The chambers I am describing appear to have been a depository for such documents [historical records and public documents]. To the height of a foot or more from the floor they were entirely filled with them some entire, but the greater part broken into fragments.

Layard’s Iraqi assistant, Hormuzd Rassam, continued excavations and in 1852 he discovered a second palace, and in it another large collection of tablets.

Watercolour depicting Layard’s team excavating at Nineveh

Why is the Library important?

Before the discovery of the Library, almost everything we knew about ancient Assyria came from stories in the Bible or classical historians. With the discovery of the Library, thousands of cuneiform texts were recovered, telling the Assyrians’ story in their own words. From these we can follow court intrigues, listen in on secret intelligence reports, follow rituals step-by-step, hear the words of hymns and prayers, and thumb through medical handbooks, as well as reading in incredible detail about the deeds of the kings.

The Library was also famous in antiquity – centuries after Ashurbanipal’s death (and Assyria’s destruction), scribes in Babylonia celebrated the compilation of the Library. Perhaps these stories inspired the great libraries of the Greek world – such as the great Library of Alexandria in Egypt.

While many tablets have been found at other sites over the last 170 years, Ashurbanipal’s tablets remain our primary source for most of what we know about Mesopotamian scholarship of the time.

Copy of a reply to Ashurbanipal’s demand for tablets, written centuries after the Library was destroyed.

Why did Ashurbanipal collect tablets?

Ashurbanipal was an extraordinary king. In his inscriptions he boasts about the breadth and depth of his learning. While other Assyrian kings led the army on far-flung campaigns, Ashurbanipal stayed at home. The walls of Ashurbanipal’s palaces were decorated with carved reliefs, including many of the King depicted with a writing stylus tucked into his belt.

Relief depicting Ashurbanipal fighting a lion with a stylus tucked into his belt. 645 BC – 635 BC.

Ashurbanipal’s father wanted the young prince to be educated because this would give him direct access to the expertise he relied on to run the empire. Assyrian scholarship was focused on understanding the will of the gods, so his Library focused on texts that interpreted omens from the gods. However, Ashurbanipal had an interest in literary books as well. Ashurbanipal still kept tablets he had written during his training, presumably for sentimental reasons. Many of the tablets in his collection bear a ‘library stamp’ of sorts—stating that they belong to his palace.

A scribal note recording that the tablet belonged to the collection of ‘Ashurbanipal, King of the World, King of Assyria’.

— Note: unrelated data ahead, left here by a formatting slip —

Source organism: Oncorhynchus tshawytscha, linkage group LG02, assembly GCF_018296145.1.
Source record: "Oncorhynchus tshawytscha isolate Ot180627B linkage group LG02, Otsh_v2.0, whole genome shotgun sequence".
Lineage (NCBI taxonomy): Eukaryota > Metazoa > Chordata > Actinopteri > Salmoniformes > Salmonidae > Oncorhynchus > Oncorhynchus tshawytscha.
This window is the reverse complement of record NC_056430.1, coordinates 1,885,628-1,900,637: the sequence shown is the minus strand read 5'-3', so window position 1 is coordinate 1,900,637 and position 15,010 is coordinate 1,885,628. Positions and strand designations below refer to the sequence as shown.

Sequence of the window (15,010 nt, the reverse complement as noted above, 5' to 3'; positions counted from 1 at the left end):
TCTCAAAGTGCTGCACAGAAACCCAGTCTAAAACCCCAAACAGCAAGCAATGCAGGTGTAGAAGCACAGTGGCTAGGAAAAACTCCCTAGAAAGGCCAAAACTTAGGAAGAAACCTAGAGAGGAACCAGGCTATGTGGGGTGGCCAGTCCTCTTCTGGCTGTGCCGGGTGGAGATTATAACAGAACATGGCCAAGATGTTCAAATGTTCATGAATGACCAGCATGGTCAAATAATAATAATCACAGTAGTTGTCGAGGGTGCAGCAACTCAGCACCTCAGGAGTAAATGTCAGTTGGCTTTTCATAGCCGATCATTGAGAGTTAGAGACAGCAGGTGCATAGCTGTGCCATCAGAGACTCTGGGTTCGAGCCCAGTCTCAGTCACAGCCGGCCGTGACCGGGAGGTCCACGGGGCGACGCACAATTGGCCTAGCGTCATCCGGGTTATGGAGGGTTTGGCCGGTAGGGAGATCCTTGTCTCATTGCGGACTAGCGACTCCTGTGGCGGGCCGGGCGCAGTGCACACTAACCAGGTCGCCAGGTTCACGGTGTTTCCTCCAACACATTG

A flood of interest

The arrival of Assyrian objects in the UK caused a sensation. One person swept up in ‘Assyromania’ was a young banknote engraver called George Smith. He visited the British Museum in his lunch breaks, and studied every book available on the subject of Assyria. In 1861 the Museum gave him a dream job. He was asked to bring order to the tablet collection and to re-join the fragments of the tablets. While sorting the fragments, he made an astonishing discovery – a story about a great flood just like the biblical story of Noah. Smith gave a public lecture on the subject, which even the Prime Minister, William Gladstone, attended.

The Daily Telegraph duly sponsored Smith to find the missing piece of his flood story in the ruins of Nineveh. Amazingly, he found a fragment that helped fill the gap, although it was actually from an even older version of the flood story.

George Smith (1840–1876), and the tablet he pieced together to reveal the story of the flood.

The present and future of the Library

Library tablets have been on display in the British Museum since their discovery. Today, you can see a selection of tablets on permanent display in Room 55 (the Later Mesopotamia Gallery), and remotely on Google Street View. A major display dedicated to the Library forms part of the BP exhibition I am Ashurbanipal: king of the world, king of Assyria.

While we know a lot about some of the books from the Library, we know far less about the Library itself. The tablets were not found in place, so we know little about their storage. And although a lot of progress has been made in re-joining the broken fragments, it is not clear how many tablets Ashurbanipal once had. We don’t know how many scribes produced its books either. New research at the British Museum is working to shed some light on key questions about the Library.

In 2012, Ali Yassin Al-Jaboori began excavations at Nineveh on behalf of the University of Mosul, in search of more of the Library. Although interrupted by the security situation in 2014, it is hoped that excavations may resume within the next few years.